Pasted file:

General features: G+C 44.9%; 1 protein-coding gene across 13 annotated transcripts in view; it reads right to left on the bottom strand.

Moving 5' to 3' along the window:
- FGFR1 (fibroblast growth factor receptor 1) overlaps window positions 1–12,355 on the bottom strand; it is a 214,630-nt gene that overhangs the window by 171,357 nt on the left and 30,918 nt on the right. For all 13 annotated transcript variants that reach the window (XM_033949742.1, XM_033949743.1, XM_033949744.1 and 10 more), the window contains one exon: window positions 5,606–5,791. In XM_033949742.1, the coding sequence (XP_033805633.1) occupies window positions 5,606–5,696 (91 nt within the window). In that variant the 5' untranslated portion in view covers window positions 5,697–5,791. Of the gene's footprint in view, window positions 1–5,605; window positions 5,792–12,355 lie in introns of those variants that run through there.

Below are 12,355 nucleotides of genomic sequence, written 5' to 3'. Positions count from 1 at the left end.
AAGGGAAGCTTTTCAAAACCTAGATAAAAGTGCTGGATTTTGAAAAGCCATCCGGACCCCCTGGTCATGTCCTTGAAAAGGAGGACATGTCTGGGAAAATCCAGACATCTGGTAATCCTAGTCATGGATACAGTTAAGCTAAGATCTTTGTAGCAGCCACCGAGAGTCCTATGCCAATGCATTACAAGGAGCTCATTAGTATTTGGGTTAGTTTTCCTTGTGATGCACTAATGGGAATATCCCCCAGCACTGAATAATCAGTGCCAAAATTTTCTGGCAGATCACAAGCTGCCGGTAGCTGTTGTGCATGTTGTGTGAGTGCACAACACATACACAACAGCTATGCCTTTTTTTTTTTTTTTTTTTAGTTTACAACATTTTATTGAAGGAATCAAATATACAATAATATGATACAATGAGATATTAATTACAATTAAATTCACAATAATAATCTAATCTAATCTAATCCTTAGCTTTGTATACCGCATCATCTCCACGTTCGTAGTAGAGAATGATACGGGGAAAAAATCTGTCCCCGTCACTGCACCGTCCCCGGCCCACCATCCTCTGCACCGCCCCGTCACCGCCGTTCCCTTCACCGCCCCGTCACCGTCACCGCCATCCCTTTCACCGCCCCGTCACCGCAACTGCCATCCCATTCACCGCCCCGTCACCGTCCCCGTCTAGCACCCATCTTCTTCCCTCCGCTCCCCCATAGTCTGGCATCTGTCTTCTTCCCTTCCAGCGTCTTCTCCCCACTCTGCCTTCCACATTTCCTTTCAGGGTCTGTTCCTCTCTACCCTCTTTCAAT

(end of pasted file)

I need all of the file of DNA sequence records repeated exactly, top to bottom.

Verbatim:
General features: G+C 44.9%; 1 protein-coding gene across 13 annotated transcripts in view; it reads right to left on the bottom strand.

Moving 5' to 3' along the window:
- FGFR1 (fibroblast growth factor receptor 1) overlaps window positions 1–12,355 on the bottom strand; it is a 214,630-nt gene that overhangs the window by 171,357 nt on the left and 30,918 nt on the right. For all 13 annotated transcript variants that reach the window (XM_033949742.1, XM_033949743.1, XM_033949744.1 and 10 more), the window contains one exon: window positions 5,606–5,791. In XM_033949742.1, the coding sequence (XP_033805633.1) occupies window positions 5,606–5,696 (91 nt within the window). In that variant the 5' untranslated portion in view covers window positions 5,697–5,791. Of the gene's footprint in view, window positions 1–5,605; window positions 5,792–12,355 lie in introns of those variants that run through there.

Below are 12,355 nucleotides of genomic sequence, written 5' to 3'. Positions count from 1 at the left end.
AAGGGAAGCTTTTCAAAACCTAGATAAAAGTGCTGGATTTTGAAAAGCCATCCGGACCCCCTGGTCATGTCCTTGAAAAGGAGGACATGTCTGGGAAAATCCAGACATCTGGTAATCCTAGTCATGGATACAGTTAAGCTAAGATCTTTGTAGCAGCCACCGAGAGTCCTATGCCAATGCATTACAAGGAGCTCATTAGTATTTGGGTTAGTTTTCCTTGTGATGCACTAATGGGAATATCCCCCAGCACTGAATAATCAGTGCCAAAATTTTCTGGCAGATCACAAGCTGCCGGTAGCTGTTGTGCATGTTGTGTGAGTGCACAACACATACACAACAGCTATGCCTTTTTTTTTTTTTTTTTTTAGTTTACAACATTTTATTGAAGGAATCAAATATACAATAATATGATACAATGAGATATTAATTACAATTAAATTCACAATAATAATCTAATCTAATCTAATCCTTAGCTTTGTATACCGCATCATCTCCACGTTCGTAGTAGAGAATGATACGGGGAAAAAATCTGTCCCCGTCACTGCACCGTCCCCGGCCCACCATCCTCTGCACCGCCCCGTCACCGCCGTTCCCTTCACCGCCCCGTCACCGTCACCGCCATCCCTTTCACCGCCCCGTCACCGCAACTGCCATCCCATTCACCGCCCCGTCACCGTCCCCGTCTAGCACCCATCTTCTTCCCTCCGCTCCCCCATAGTCTGGCATCTGTCTTCTTCCCTTCCAGCGTCTTCTCCCCACTCTGCCTTCCACATTTCCTTTCAGGGTCTGTTCCTCTCTACCCTCTTTCAAT